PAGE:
Britain’s economy shrank 0.2 percent in the second quarter of 2019 amidst growing uncertainty over a no-deal Brexit; the first quarter of contraction since the last quarter of 2012.
Economists had forecast a period of stagnation – 0% growth – following a 0.5 percent growth in the previous quarter, primarily due to manufacturers’ stockpiling ahead of a 29th March Brexit, whch helped to boost output.
The Office of National Statistics said UK GDP had been “particularly volatile” so far in 2019 because of the changes to activity sparked by the original Brexit date, which didn’t occur.
The UK data has been released at at time when other world economies are showing some signs of slowing. Figures released in France point to an even sharper slowdown in industrial production during June, which echos similar data from Germany out earlier this week (their GDP had also contracted in the second quarter). News that China’s industrial growth in July hit a 17-year low, had already spooked markets in Europe.
Given this, the pound slipped when the data was released, raising fears of a recession, which officially occurs when the economy contracts in two consecutive quarters.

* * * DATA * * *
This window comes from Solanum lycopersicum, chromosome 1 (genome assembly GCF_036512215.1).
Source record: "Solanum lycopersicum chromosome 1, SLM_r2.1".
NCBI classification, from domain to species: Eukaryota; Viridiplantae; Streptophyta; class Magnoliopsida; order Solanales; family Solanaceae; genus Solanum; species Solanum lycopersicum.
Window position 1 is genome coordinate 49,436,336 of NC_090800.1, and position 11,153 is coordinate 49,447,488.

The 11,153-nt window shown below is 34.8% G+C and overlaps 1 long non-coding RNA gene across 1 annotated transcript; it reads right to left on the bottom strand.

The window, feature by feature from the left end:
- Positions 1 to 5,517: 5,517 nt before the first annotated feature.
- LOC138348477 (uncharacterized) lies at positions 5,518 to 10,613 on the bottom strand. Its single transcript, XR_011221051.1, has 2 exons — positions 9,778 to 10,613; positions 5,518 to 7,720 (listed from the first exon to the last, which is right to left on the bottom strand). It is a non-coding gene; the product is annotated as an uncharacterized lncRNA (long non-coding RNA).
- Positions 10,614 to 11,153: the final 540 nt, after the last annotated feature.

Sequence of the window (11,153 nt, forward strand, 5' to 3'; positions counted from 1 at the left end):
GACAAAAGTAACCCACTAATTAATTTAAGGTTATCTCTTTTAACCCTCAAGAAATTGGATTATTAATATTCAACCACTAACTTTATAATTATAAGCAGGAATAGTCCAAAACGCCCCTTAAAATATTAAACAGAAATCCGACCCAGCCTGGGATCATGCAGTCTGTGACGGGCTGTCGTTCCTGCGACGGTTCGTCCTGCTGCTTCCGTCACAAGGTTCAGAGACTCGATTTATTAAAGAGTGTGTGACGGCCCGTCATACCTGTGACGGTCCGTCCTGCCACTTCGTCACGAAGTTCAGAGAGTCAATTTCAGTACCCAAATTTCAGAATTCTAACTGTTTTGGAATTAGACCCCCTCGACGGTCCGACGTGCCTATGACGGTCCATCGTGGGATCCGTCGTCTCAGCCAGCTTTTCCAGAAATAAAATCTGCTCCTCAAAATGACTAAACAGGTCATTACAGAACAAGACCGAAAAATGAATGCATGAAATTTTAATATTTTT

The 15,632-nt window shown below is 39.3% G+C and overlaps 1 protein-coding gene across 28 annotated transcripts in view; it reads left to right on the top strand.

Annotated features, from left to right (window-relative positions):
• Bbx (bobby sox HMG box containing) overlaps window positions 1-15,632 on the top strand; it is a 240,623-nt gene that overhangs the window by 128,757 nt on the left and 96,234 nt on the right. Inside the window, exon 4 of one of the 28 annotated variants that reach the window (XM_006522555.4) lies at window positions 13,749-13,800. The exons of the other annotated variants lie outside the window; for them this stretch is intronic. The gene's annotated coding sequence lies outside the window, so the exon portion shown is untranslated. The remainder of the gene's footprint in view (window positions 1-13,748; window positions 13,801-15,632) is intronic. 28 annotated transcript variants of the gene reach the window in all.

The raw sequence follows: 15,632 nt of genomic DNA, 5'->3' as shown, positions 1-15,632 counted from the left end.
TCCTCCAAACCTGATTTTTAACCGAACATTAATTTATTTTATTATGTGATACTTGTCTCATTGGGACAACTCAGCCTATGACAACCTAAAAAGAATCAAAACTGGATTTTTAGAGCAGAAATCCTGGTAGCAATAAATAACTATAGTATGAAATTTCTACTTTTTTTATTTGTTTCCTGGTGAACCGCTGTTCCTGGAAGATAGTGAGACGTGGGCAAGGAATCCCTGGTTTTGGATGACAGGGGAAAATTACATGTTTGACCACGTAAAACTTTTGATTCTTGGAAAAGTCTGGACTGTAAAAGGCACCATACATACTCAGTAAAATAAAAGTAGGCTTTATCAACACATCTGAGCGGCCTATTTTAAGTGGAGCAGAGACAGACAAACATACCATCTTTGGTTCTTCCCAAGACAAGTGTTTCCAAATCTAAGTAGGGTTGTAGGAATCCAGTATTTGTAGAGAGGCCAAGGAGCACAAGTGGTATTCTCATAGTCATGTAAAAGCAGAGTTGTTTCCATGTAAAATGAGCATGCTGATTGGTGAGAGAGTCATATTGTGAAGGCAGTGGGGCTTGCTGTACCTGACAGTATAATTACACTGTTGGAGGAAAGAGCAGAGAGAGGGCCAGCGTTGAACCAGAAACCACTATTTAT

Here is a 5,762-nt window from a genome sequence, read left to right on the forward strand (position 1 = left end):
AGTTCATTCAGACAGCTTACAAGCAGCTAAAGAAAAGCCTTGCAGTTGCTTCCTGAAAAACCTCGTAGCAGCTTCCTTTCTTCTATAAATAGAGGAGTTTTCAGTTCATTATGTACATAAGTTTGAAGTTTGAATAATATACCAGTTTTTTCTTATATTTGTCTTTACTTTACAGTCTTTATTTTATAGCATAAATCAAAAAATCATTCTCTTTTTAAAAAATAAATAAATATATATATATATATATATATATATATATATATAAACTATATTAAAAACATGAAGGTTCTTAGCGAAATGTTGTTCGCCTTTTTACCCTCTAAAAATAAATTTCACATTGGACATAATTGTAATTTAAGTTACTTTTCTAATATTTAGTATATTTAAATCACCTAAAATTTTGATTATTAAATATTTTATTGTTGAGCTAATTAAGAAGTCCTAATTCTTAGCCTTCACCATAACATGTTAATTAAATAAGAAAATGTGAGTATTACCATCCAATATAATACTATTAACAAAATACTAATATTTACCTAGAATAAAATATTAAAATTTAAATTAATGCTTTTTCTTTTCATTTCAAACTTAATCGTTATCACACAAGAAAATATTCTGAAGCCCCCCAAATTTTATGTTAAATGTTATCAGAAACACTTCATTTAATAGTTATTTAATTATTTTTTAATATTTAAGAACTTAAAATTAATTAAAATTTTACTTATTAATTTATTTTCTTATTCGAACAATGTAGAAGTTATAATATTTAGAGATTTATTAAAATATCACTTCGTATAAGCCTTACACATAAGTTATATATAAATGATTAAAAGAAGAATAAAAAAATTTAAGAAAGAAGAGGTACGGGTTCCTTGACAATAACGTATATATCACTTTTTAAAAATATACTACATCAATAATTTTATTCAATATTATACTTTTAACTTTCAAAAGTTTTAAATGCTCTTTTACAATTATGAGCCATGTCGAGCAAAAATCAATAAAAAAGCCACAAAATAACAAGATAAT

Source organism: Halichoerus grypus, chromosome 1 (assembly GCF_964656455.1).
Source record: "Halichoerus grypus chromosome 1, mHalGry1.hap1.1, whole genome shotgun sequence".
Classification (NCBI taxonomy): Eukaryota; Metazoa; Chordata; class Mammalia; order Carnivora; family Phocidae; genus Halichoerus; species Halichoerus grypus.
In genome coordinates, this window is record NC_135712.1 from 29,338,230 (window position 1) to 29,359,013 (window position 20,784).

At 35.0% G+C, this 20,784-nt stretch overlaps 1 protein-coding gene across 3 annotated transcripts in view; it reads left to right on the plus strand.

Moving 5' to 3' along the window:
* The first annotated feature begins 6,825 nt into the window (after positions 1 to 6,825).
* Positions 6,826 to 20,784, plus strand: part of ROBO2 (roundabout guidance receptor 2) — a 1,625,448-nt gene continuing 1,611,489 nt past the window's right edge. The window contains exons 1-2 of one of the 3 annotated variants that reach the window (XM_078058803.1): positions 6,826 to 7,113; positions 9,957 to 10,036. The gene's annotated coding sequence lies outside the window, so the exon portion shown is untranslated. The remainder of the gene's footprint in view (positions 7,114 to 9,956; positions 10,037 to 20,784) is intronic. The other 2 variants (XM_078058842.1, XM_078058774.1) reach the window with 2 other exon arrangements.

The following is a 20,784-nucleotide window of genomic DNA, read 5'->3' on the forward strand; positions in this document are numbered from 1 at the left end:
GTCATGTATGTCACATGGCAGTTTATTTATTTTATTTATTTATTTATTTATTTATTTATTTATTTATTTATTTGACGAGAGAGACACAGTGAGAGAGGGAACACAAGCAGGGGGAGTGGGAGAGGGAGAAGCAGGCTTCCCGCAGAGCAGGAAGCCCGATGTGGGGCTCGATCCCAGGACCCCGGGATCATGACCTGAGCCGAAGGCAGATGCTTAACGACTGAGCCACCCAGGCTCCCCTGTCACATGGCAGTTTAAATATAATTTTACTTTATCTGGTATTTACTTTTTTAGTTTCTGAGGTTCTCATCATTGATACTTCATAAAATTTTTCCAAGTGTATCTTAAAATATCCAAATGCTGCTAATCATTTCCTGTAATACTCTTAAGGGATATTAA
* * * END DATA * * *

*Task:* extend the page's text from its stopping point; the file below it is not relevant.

Against this backdrop, the governing Conservative party were urged not to take any further unnecessary risks with an already weak economy. This has appeared to resonate as Sajid Javid, the recently appointed chancellor, announced an accelerated spending round, pledging to increase school budgets, recruit more police officers, crack down on crime, plus increase spending on the National Health Service.
It has been suggested the government should apply focus on raising productivity and improving public services. Many detractors also believe the Conservative Party have another way to give the economy a shot in the arm; by avoiding the cliff edge of a no-deal Brexit!